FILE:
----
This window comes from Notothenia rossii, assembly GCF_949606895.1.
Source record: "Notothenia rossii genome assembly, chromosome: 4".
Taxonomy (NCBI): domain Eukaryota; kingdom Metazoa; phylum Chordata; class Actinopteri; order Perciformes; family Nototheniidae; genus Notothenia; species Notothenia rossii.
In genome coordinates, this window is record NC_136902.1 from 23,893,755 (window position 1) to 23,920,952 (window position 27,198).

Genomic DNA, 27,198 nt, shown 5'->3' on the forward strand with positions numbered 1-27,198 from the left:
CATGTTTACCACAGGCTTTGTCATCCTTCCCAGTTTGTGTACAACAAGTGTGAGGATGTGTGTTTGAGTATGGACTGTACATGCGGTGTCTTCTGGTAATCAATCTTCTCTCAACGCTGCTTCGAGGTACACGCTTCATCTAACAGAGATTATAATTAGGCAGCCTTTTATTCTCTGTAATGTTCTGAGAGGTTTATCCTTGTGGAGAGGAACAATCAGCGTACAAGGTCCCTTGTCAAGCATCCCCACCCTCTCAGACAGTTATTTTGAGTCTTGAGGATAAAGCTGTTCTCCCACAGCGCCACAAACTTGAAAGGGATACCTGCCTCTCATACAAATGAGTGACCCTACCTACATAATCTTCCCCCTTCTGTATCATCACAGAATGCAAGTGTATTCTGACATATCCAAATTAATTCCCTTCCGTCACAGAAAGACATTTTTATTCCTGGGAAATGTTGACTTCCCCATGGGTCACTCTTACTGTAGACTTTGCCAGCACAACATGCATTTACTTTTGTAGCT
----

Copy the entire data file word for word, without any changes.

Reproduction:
This window comes from Notothenia rossii, assembly GCF_949606895.1.
Source record: "Notothenia rossii genome assembly, chromosome: 4".
Taxonomy (NCBI): domain Eukaryota; kingdom Metazoa; phylum Chordata; class Actinopteri; order Perciformes; family Nototheniidae; genus Notothenia; species Notothenia rossii.
In genome coordinates, this window is record NC_136902.1 from 23,893,755 (window position 1) to 23,920,952 (window position 27,198).

Genomic DNA, 27,198 nt, shown 5'->3' on the forward strand with positions numbered 1-27,198 from the left:
CATGTTTACCACAGGCTTTGTCATCCTTCCCAGTTTGTGTACAACAAGTGTGAGGATGTGTGTTTGAGTATGGACTGTACATGCGGTGTCTTCTGGTAATCAATCTTCTCTCAACGCTGCTTCGAGGTACACGCTTCATCTAACAGAGATTATAATTAGGCAGCCTTTTATTCTCTGTAATGTTCTGAGAGGTTTATCCTTGTGGAGAGGAACAATCAGCGTACAAGGTCCCTTGTCAAGCATCCCCACCCTCTCAGACAGTTATTTTGAGTCTTGAGGATAAAGCTGTTCTCCCACAGCGCCACAAACTTGAAAGGGATACCTGCCTCTCATACAAATGAGTGACCCTACCTACATAATCTTCCCCCTTCTGTATCATCACAGAATGCAAGTGTATTCTGACATATCCAAATTAATTCCCTTCCGTCACAGAAAGACATTTTTATTCCTGGGAAATGTTGACTTCCCCATGGGTCACTCTTACTGTAGACTTTGCCAGCACAACATGCATTTACTTTTGTAGCT